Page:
NYDFS Becomes First US Financial Regulator to Issue Stablecoin Expectations to Virtual Currency Industry
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On June 8, 2022, the New York State Department of Financial Services (DFS) issued a new Regulatory Guidance, setting foundational criterial for USD-backed stablecoins used by DFS-regulated entities. This represents the first U.S. state agency to regulate issuers of stablecoins. Generally, issuers that currently issue U.S.-dollar-backed stablecoins under DFS supervision are expected to come into compliance with the Regulatory Guidance within three months. This GT Alert summarizes the Regulatory Guidance.
Regulatory Guidance Criteria for Virtual-Currency Companies Looking to Issue USD-Backed Stablecoins in New York
- Backing and Redeemability: The stablecoin must be fully backed by a Reserve of assets, meaning that the market value of the Reserve is at least equal to the nominal value of all outstanding units of the stablecoin as of the end of each business day. The issuer of the stablecoin (the "Issuer") must adopt clear, conspicuous redemption policies, approved in advance by DFS in writing, that confer on any lawful holder of the stablecoin a right to redeem units of the stablecoin from the Issuer in a timely fashion at par for the U.S. dollar.
- Reserve Requirements: The assets in the Reserve must be segregated from the proprietary assets of the issuing entity and must be held in custody with U.S. state or federally chartered depository institutions and/or asset custodians.
- The Reserve must consist of the following assets: U.S. Treasury Bills the Issuer acquires three months or less from their respective maturities, reverse repurchase agreements fully collateralized by U.S. Treasury bills, U.S. Treasury notes, and/or U.S. Treasury bonds on an overnight basis, subject to DFS-approved requirements concerning overcollateralization, and deposit accounts at U.S. state or federally chartered depository institutions, subject to DFS-approved restrictions.
- Independent Audits: The Reserve must be subject to an examination of management's assertions at least once per month by an independent Certified Public Accountant (CPA) licensed in the United States and applying the attestation standards of the American Institute of Certified Public Accountants.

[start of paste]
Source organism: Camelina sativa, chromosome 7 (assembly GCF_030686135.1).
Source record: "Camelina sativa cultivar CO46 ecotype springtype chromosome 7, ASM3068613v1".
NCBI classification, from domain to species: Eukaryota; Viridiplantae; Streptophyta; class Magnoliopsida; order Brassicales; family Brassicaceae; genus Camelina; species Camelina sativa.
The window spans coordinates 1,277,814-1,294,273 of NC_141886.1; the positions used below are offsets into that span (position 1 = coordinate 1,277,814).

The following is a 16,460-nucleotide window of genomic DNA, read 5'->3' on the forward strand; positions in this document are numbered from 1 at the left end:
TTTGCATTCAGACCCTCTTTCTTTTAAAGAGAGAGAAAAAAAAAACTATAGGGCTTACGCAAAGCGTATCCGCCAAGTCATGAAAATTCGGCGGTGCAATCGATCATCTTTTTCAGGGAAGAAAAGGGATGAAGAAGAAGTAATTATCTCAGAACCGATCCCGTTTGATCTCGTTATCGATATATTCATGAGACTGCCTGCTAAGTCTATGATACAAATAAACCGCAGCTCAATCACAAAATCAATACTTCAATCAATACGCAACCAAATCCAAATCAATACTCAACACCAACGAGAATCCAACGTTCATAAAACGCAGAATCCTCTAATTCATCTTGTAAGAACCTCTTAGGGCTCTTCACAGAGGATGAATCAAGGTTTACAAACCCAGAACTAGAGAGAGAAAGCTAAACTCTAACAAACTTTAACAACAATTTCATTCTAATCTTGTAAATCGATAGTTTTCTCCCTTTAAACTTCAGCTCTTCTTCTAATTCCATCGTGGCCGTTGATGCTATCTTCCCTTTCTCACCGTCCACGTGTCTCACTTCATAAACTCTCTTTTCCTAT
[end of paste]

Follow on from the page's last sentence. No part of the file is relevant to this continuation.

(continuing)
Other DFS Requirements and Risks Considered
- Cybersecurity and information technology; network design and maintenance and related technology and operational considerations; Bank Secrecy Act/anti-money-laundering and sanctions compliance; consumer protection; safety and soundness of the issuing entity; and the stability/integrity of the payment system, as applicable.
- DFS may impose requirements on a stablecoin arrangement to address any of these risks, or any other risks, consistent with DFS's statutory mandate and the laws and regulations relevant to the circumstances.
Application of the Regulatory Guidance
- The Regulatory Guidance generally applies to stablecoins backed by the U.S. dollar issued under DFS oversight. But, DFS may impose different requirements on any particular USD-backed stablecoin arrangement and will require clear and conspicuous disclosure of any such different requirements.
- The Regulatory Guidance does not apply to USD-backed stablecoins listed, but not issued, by DFS-regulated entities. DFS does expect regulated entities that list USD-backed stablecoins to consider this guidance when submitting a request for coin issuance or seeking approval for a coin self-certification policy.
The DFS may continue assessing ways in which it can regulate the digital asset market, particularly with current adverse market pressures that have affected cryptocurrencies in recent weeks. Further guidance is anticipated in 2022 on U.S. banking organizations' activities with digital assets.
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